Over the last several years and the past 12 months in particular, I’ve been committed to learning how to lift weights in a way that won’t hurt me. In the past, I’ve always stopped at some point. In my teens and twenties, I lifted a little too heavy using poor form. I hurt myself. It was the kind of pain that led to to unplanned down time in the training schedule. I stopped because of this pain I couldn’t ignore.
I got back into the gym in my early 30s. I took classes to learn proper form. Just months before we all knew what a pandemic was, I had been certified to be a spin instructor. I was proud of myself. Not only could I complete an hour long spin class without dying, I could talk to other people while I did it. This was a big leap from where I was 10 years before.
Any kind of routine I had was blown up when COVID hit. I went from a reliable gym routine to working out in a dark bedroom before work. I hated it. I missed my friends. I wanted to go back to the classes that kept me focused even when I didn’t want to climb out of bed on a snowy morning.
I never got back into that class routine over the last three years. I got back to the gym eventually. During van life, the most reliable place to get a hot shower was the closest Planet Fitness. I started to lift a few times a week. It has become a critical part of my ability to manage my sometimes crippling anxiety.
When I don’t workout, I can feel the overwhelm all over my body. To keep my routine, it meant I had to stop hurting myself during the workout process. So to improve my technique and avoid pain, I watched a lot of videos. My algorithm is a weird place – puppies, pro body builders, and workplace memes.
This effort has paid off. I’m noticing my strength go up, but I also know I’m going very slowly. First, because I don’t want to hurt myself repeating the mistakes I made in my 20s. Second, because I’m scared to drop something heavy on my face. I already broke five toes that way. Finally, I realized this week it’s because I will not dare ask a stranger to help me.
Asking for help is not a strength of mine at the gym or anywhere else. I realize those strangers probably wouldn’t mind helping for 2 minutes. I just can’t bring myself to look a stranger in the eyes as I potentially fail at something. Even if it’s just one lift on one bad day, I can’t.
I hesitate to ask anyone for help. What if it doesn’t work out? What if something happens that makes it weird? I don’t want to ruin a friendship because I didn’t do it all myself.
That’s exactly where I think a lot of us get it wrong – especially people that were socialized as female at a young age. We think we have to do it all ourselves. It doesn’t matter the topic – whether you’re at the gym, managing a chaotic schedule, or making financial plans – we are not encouraged to ask for help. We’re told to “figure it out” and “where there’s a will, there’s a way.” These little one-liners become lessons that make it even harder to ask for help.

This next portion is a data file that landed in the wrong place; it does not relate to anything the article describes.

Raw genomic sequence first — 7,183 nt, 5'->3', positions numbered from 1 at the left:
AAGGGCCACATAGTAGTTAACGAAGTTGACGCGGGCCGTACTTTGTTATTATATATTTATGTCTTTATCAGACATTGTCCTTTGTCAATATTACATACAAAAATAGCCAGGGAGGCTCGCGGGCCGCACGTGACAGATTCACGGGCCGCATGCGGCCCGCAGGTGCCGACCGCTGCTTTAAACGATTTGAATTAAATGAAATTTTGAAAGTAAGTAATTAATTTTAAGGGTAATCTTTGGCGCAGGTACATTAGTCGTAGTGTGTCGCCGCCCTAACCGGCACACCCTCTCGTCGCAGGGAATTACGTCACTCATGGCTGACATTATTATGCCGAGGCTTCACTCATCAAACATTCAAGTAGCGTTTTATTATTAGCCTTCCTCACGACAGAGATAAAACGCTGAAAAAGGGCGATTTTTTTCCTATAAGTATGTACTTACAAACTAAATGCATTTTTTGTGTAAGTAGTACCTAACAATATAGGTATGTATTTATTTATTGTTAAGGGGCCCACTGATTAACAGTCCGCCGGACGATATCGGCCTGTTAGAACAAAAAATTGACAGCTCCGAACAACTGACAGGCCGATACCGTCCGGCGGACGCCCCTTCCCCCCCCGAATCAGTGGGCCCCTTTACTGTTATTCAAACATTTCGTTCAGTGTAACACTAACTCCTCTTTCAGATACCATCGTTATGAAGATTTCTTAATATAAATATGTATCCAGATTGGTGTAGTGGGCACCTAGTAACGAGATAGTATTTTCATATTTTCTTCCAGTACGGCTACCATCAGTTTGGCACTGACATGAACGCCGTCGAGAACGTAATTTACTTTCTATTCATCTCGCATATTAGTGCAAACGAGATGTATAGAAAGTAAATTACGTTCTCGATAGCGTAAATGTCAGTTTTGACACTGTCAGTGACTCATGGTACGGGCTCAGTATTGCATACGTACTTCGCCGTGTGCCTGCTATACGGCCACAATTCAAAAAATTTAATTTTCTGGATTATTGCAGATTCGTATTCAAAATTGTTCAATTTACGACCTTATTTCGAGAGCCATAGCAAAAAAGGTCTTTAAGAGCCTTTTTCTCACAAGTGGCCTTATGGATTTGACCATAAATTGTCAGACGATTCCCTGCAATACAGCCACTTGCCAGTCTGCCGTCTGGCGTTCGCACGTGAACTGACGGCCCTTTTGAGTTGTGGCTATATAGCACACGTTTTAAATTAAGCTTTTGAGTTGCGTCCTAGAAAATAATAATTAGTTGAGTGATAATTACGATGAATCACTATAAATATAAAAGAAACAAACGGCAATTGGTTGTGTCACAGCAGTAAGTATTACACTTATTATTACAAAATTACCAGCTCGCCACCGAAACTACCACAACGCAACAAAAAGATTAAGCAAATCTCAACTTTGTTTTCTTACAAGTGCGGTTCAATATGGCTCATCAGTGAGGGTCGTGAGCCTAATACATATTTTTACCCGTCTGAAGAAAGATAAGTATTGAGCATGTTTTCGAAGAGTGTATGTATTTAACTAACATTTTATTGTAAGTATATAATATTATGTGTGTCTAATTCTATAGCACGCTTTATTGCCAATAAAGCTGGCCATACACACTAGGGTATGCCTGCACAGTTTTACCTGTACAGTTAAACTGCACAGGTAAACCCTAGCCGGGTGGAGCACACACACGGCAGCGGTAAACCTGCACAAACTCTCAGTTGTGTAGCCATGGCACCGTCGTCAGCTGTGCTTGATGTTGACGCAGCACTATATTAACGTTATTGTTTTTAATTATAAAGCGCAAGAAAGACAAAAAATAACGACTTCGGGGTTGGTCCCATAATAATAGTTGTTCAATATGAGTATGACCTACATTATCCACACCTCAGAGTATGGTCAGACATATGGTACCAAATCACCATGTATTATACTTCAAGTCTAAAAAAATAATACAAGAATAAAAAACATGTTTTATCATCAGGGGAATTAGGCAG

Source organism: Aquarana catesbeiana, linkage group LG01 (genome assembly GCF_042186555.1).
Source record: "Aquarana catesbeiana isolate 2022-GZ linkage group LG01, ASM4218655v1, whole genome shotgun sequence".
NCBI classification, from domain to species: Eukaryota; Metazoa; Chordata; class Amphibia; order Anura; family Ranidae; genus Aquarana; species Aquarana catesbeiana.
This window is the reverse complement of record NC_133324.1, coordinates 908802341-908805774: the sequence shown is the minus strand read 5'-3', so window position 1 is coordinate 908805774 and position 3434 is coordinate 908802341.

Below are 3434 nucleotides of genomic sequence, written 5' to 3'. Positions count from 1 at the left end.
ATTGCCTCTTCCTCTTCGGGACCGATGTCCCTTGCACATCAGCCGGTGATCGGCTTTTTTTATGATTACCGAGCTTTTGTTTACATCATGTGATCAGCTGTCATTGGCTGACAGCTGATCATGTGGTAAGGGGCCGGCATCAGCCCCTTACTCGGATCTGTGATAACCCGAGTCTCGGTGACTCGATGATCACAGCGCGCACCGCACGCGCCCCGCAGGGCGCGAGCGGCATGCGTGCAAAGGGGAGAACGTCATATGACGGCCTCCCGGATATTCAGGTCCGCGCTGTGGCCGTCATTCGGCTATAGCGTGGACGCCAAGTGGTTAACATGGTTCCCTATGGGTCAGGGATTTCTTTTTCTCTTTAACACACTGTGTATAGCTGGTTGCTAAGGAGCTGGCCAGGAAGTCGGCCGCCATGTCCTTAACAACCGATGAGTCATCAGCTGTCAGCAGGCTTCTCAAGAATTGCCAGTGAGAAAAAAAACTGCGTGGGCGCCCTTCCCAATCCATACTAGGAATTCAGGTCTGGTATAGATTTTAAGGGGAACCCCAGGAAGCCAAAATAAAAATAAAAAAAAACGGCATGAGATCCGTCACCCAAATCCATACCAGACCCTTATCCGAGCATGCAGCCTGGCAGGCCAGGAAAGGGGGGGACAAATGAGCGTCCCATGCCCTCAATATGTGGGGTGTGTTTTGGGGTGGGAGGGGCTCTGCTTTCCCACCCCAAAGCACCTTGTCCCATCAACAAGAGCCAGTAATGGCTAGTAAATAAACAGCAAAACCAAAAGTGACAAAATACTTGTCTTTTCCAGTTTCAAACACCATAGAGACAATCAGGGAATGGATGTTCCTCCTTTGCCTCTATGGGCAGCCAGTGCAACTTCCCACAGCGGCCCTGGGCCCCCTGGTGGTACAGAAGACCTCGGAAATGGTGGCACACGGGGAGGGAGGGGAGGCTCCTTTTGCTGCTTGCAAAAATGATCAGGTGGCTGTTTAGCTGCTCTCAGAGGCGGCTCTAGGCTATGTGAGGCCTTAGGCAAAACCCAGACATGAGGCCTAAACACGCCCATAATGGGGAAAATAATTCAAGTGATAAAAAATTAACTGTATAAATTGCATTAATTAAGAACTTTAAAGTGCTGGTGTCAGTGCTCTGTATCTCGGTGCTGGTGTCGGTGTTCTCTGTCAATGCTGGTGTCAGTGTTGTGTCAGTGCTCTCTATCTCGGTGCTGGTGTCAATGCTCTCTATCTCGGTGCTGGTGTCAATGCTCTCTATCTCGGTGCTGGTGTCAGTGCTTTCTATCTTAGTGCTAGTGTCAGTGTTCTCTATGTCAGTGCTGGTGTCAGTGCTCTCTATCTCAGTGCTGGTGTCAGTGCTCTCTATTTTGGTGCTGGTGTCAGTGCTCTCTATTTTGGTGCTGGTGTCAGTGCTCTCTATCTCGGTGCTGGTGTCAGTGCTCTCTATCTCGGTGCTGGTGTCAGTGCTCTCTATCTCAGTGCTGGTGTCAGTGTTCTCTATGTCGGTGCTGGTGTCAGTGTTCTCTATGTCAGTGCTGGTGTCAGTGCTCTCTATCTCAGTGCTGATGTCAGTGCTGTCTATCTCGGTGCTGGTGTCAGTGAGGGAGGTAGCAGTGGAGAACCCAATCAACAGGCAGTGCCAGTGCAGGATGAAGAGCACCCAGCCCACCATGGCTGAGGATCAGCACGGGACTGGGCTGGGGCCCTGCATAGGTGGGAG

At least partially, my fear of asking comes from believing that doing it all myself will deliver more joy. Somehow my accomplishment will feel bigger and better if I know I did it without help. Which, admittedly, feels kinda stupid once I say it loud.
Asking for help doesn’t have to be an act of shame. There’s nothing to be afraid or ashamed of when you allow other people to help. The joy doesn’t feel bigger if I’m standing alone at the finish line I can’t define. I imagine it would feel pretty lonely, not better. Same for you.
So in the gym and even during my really shitty week (literally, poor dog), I’ve been practicing inviting my people to help me. Guess what. Good things happened when I did. I asked someone to spot my bench and I got to celebrate a new max. I asked my girlfriend to send groceries so I didn’t have to leave the sick dog at home. Not only did she send those groceries, she even sent my favorite snacks. I asked my launch team to spread the word about my book pre-launch and holy shit those folks showed up for me.
Hell, I’m even going to ask for help right now to share my book on Monday when it’s released. Maybe it’ll get in the right hands. I’ve always wanted to meet Glennon Doyle. #Manifest
I want you to ask for help, too, even if it’s the smallest things. Refusing to ask for help has only made me feel more burnt out. Letting people help, on the other hand, has allowed me to find a whole lot of gratitude and joy in the mundane days. The kind that makes life feel a little easier, even on the shittiest of days.
Kat Kibben [they/them] is a keynote speaker, writing expert, and LGBTQIA+ advocate who teaches hiring teams how to write inclusive job postings that will get the right person to apply faster.
Before founding Three Ears Media, Katrina was a CMO, Technical Copywriter, and Managing Editor for leading companies like Monster, Care.com, and Randstad Worldwide. With 15+ years of recruitment marketing and training experience, Katrina knows how to turn talented recruiting teams into talented writers who write for people, not about work.
Today, Katrina is frequently featured as an HR and recruiting expert in publications like The New York Times, Chicago Tribune, and Forbes. They’ve been named to numerous lists, including LinkedIn’s Top Voices in Job Search & Careers. When not speaking, writing, or training, you’ll find Katrina traveling the country in their van or spending some much needed downtime with the dogs that inspired the name Three Ears Media.